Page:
12 February 2020
Button Battery Safety - Senator Statements
I rise today to speak about an issue which keeps me up at night: the safety of our kids. Any parent knows the anxiety of keeping their child safe from harm. In the early years it often centres on safe sleeping, the risk of terrible tragedies like SIDS. In the toddler years, new risks emerge for our children. Kids are running around; they're at risk of falls and tumbles. They're grabbing things, exploring things and experimenting with the world around them. Most toddlers, if they're anything like mine, are putting anything and everything into their little mouths. One of my biggest fears as a parent is that one day one of the things my toddler will put into his mouth is a button battery, because these batteries are absolutely everywhere—in television remotes, watches, kitchen scales, hearing aids, pocket computers and security tokens. They're in many torches and in laser pointers. Increasingly, many toys also use button batteries to power the lights and sounds that make them interactive and attention-grabbing for little children. Books which sing nursery rhymes are just one example currently in my own home, and novelty birthday cards are another.
These batteries are everywhere, and they seem, almost by design, to appeal to curious little minds and grabby little fingers. They are small, round, shiny, silver. They look like a toy. They look edible; they look like something a child would want to put into their mouth. And every week in Australia 20 children are picking up these shiny little batteries and ingesting them. We know that statistic because 20 children are admitted to emergency departments across Australia every week for that very reason. That's because when a button battery is swallowed it can do serious, potentially deadly damage to the child who swallowed it.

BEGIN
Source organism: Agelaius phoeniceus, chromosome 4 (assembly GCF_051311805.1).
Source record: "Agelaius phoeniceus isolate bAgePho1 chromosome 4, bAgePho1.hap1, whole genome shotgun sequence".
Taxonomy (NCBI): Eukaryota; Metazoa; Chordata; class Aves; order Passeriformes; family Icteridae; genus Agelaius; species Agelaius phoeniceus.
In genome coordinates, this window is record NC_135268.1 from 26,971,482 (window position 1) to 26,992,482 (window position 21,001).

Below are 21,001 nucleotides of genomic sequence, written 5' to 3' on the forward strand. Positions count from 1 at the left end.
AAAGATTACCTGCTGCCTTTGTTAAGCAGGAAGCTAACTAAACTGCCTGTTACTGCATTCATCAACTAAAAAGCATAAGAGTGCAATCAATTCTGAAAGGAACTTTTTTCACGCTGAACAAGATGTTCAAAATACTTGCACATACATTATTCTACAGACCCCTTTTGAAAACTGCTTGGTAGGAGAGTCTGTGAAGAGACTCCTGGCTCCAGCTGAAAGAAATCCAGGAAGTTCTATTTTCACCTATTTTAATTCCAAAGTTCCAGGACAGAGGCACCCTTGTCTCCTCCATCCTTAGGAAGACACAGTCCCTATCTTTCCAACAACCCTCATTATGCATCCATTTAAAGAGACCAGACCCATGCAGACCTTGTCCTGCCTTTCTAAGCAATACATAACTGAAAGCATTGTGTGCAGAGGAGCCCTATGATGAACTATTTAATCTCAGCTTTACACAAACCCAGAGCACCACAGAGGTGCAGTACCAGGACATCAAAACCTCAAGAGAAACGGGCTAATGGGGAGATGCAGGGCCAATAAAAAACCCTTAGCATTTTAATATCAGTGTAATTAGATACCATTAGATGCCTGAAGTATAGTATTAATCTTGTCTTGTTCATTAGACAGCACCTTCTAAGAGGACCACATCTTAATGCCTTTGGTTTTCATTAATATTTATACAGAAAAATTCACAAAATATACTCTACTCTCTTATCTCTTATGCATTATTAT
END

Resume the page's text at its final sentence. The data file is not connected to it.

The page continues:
There are broadly two types of button batteries on the market: coin cells, which typically use lithium chemistry; and button cells, which typically use alkaline chemistry. While the chemistry of each of these processes is slightly different, risks exist with both. The way button batteries work means that saliva or other internal fluids generate a chemical reaction, known as hydrolysis, that releases a strong alkaline and is highly corrosive. It can burn through tissue. Any battery with over 1.23 volts can cause hydrolysis. This means that even flat batteries have the potential to pose a serious risk to children who ingest them. For instance, a flat three-volt battery would generally still have greater than 1.23 volts of residual charge when it has ceased operating effectively. So it's not just operational batteries or full batteries that present a risk to children; even flat batteries should be handled with the greatest of care.